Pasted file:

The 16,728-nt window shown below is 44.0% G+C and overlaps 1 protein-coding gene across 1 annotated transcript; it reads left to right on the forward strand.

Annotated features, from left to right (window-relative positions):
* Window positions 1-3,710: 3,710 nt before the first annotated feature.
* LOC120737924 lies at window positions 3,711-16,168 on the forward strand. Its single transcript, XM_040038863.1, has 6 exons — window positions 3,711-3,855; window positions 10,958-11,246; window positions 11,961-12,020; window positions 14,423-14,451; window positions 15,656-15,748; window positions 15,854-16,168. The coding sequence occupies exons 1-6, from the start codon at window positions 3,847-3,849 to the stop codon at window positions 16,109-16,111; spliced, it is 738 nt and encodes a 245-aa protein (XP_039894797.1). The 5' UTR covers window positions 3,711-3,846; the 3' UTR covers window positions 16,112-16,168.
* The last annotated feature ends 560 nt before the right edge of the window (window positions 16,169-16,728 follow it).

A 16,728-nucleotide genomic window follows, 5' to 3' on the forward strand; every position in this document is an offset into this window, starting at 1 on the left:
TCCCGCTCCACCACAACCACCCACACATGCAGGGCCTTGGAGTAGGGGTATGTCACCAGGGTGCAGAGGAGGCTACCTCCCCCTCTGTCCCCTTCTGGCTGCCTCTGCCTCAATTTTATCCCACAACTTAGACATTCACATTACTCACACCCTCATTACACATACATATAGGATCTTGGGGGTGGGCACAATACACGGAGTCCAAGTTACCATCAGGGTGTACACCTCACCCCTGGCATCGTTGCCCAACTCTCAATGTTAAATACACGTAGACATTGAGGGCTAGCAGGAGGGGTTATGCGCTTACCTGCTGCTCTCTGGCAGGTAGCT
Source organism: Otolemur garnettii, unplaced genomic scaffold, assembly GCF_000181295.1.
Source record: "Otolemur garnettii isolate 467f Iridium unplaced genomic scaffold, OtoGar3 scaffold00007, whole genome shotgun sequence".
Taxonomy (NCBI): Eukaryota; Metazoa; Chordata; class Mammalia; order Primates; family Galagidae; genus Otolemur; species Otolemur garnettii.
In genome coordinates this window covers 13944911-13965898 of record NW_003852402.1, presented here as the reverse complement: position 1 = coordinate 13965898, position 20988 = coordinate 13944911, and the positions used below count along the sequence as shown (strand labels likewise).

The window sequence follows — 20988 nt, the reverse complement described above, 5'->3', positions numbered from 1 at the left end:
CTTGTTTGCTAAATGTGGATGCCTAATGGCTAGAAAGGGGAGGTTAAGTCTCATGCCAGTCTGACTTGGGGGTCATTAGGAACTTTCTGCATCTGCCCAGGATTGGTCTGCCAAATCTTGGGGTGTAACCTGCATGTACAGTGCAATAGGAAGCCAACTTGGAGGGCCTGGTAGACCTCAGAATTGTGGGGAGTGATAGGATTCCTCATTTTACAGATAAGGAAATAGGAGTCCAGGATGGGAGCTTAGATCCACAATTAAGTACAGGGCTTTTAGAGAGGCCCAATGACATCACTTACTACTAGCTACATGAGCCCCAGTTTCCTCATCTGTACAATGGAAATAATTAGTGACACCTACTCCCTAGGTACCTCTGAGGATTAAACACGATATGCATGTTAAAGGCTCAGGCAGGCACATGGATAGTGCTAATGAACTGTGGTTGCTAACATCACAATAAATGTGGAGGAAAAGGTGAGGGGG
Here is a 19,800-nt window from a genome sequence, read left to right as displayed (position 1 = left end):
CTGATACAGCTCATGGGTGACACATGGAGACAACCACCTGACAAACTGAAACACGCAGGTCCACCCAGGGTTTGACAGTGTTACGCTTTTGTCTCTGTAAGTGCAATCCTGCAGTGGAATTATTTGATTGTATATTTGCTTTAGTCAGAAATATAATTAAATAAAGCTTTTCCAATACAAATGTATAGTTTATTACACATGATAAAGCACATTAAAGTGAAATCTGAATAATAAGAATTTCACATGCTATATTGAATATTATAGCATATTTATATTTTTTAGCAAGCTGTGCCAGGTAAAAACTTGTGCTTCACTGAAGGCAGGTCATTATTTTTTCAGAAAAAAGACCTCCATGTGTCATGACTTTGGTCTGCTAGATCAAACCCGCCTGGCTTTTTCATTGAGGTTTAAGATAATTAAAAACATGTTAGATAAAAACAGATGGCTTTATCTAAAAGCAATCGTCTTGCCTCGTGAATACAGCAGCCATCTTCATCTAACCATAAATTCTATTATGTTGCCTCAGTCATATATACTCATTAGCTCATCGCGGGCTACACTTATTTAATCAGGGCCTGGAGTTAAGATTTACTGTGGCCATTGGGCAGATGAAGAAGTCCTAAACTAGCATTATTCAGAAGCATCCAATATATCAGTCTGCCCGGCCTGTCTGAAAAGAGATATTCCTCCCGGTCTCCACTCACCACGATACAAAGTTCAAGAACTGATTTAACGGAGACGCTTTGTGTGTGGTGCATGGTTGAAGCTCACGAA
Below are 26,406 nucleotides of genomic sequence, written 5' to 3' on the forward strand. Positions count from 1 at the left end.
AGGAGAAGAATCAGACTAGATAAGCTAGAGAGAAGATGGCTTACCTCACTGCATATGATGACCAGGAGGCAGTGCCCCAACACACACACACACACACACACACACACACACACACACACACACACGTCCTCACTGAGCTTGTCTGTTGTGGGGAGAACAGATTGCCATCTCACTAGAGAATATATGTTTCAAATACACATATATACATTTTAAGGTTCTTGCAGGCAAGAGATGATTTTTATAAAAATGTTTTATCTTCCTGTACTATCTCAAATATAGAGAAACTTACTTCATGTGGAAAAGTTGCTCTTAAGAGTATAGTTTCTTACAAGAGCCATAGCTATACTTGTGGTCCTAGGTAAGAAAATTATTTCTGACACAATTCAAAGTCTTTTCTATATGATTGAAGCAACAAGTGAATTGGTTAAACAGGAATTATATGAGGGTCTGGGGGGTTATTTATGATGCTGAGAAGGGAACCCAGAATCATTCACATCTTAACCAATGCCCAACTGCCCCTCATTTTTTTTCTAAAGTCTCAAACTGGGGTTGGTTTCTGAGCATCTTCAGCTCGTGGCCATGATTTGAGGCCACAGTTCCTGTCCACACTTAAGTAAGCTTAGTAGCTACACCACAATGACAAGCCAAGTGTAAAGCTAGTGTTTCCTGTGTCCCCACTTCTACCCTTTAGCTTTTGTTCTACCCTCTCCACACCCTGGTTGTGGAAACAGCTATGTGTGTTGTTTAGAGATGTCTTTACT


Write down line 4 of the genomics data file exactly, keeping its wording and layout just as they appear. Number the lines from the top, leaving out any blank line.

* LOC120737924 lies at window positions 3,711-16,168 on the forward strand. Its single transcript, XM_040038863.1, has 6 exons — window positions 3,711-3,855; window positions 10,958-11,246; window positions 11,961-12,020; window positions 14,423-14,451; window positions 15,656-15,748; window positions 15,854-16,168. The coding sequence occupies exons 1-6, from the start codon at window positions 3,847-3,849 to the stop codon at window positions 16,109-16,111; spliced, it is 738 nt and encodes a 245-aa protein (XP_039894797.1). The 5' UTR covers window positions 3,711-3,846; the 3' UTR covers window positions 16,112-16,168.